Hard Work, Heart and Luck

Hard Work, Heart and Luck

Hard Work, Heart and Luck

Sometimes hard work pays off. Sometimes you get lucky. This story involves a little of each, and a lot of heart.

On Tuesday last week, Santee Cooper’s incident management team gathered for an afternoon update. Hurricane Florence was gone, but the flood behind her was headed toward the Waccamaw River – and the two ash ponds we are excavating in Conway. Dozens of employees were already on site, pumping water into the previously dewatered ponds to stabilize the dike walls as the river rose on the other side. This was important work, and it was the foundation of a similar pond-protection effort in 2016 when Hurricane Matthew also threatened the ponds.

We’d already ordered floating containment boom and, following a meeting with top engineers at other state agencies, silt fencing to put on top of the dike, more effort to keep ash from moving out of the ponds and into the river. We’d engineered multiple scenarios, and put in the extensive effort to keep all those portable pumps humming. We developed a water and sediment sampling plan with DHEC. Things were clicking into place.

A little background: Santee Cooper started excavating these ash ponds in 2014 and we’re about 87 percent done. Ash Pond 2 still has about 200,000 tons in it, and we were on track to finish the project within a few months.

The team got some grim news that Tuesday: all of that hard work, all of the hundreds of man-hours it involved, would help - but the Waccamaw River would still overtop Ash Pond 2. The only thing that would prevent it was a taller dike.

During Hurricane Matthew we bought an AquaDam, a water-inflatable tube of sorts, and installed it on the pond floor. Now we needed something on top of the dike, and it was simply too big.

One of our engineers knew a guy who sold AquaDam. He placed a call, we held a quick Q&A with the dealer, and we bought 6,000 feet that afternoon – enough to ring the entire dike. DBL2 loaded it up that night in Abbeville, Louisiana, and thanks to a police escort it arrived at the ash ponds at 8:10 p.m. last Wednesday.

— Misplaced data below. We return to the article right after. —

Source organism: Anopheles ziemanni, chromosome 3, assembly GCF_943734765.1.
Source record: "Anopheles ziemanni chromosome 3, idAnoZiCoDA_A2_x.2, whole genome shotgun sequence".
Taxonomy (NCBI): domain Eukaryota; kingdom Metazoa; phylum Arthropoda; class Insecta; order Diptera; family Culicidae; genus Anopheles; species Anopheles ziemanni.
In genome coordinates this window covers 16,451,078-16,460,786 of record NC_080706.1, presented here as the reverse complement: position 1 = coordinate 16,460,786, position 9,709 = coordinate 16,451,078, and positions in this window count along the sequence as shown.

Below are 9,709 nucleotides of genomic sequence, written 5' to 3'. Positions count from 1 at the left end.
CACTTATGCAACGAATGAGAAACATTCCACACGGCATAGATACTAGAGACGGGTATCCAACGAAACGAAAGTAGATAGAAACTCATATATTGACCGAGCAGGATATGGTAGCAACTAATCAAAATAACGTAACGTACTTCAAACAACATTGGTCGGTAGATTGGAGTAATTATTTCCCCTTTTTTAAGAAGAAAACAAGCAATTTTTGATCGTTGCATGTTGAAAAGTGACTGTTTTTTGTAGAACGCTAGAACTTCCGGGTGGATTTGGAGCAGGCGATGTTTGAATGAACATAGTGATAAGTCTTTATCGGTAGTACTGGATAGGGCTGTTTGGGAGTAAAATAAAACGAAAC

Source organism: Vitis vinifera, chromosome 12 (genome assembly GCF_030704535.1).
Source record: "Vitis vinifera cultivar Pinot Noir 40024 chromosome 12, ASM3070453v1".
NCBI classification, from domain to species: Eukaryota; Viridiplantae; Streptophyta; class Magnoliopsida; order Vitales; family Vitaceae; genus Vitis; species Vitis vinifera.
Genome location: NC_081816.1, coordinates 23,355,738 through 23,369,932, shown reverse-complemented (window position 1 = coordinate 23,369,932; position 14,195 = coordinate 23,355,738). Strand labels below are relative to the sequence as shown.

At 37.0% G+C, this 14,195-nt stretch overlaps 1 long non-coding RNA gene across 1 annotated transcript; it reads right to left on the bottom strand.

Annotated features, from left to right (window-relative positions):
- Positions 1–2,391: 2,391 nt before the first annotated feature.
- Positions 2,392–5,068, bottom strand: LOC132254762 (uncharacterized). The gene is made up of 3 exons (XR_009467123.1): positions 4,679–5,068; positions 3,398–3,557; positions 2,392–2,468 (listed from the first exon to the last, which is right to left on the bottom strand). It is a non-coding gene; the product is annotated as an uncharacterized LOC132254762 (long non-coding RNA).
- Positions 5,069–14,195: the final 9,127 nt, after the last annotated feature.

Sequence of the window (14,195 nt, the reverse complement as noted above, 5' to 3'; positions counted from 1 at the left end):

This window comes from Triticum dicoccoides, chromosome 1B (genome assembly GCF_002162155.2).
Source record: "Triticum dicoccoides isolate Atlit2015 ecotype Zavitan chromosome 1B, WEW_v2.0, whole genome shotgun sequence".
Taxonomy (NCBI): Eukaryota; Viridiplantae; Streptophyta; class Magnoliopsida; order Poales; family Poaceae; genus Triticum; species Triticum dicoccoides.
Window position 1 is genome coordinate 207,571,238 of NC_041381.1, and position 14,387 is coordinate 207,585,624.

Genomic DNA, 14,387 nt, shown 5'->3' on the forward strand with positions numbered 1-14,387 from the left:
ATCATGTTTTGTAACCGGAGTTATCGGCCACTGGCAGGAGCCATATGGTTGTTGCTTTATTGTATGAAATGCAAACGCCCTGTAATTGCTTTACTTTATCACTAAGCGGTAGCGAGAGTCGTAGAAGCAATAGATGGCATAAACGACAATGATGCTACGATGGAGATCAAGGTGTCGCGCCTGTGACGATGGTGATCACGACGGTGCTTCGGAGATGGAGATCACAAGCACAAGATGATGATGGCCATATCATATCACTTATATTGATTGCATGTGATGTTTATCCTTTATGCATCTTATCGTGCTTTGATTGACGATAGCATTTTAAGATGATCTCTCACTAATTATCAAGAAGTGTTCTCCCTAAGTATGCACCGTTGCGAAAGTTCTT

Our boots on the ground – a combination of AquaDam contractors, Santee Cooper employees and a dozen South Carolina National Guardsmen helping out – worked through the night. Reinforcements finished the installation by Thursday night. Friday they walked the AquaDam, adding straps and reinforcing a few areas with sandbags.

We got lucky: the river’s rise slowed down, and we were able to not only install the AquaDam but walk it several times to add straps and other reinforcement. Without it, the Waccamaw River would have overtopped Pond 2. Overtopping doesn’t mean ash would be released, but it does complicate things.

We got lucky again: the river crested about 10 inches below the forecast. We still have a lot of work to do maintaining the dikes and dewatering (again) the ponds, but we’ve done this part before in 2016. Our plan – pumping the water, installing the boom, installing the fencing, testing water and continually inspecting the dikes – is a good one.

That’s where the hard work comes in. We will see this project through, then resume the ash excavation and return those ash ponds to wetlands. Our plan is good, and our people are better.

Author Mollie Gore

Mollie Gore

Mollie Gore is Santee Cooper’s director of Corporate Communications. She has worked in PR since 2001, first in the education arena and since 2007 at Santee Cooper. Although she enjoys the South Carolina lifestyle very much, especially in January, she is from Virginia and spent a dozen years as a reporter for the Richmond Times-Dispatch, covering business, politics and special projects. She graduated from Emory & Henry College with a degree in English. Mollie and her family live in Summerville.

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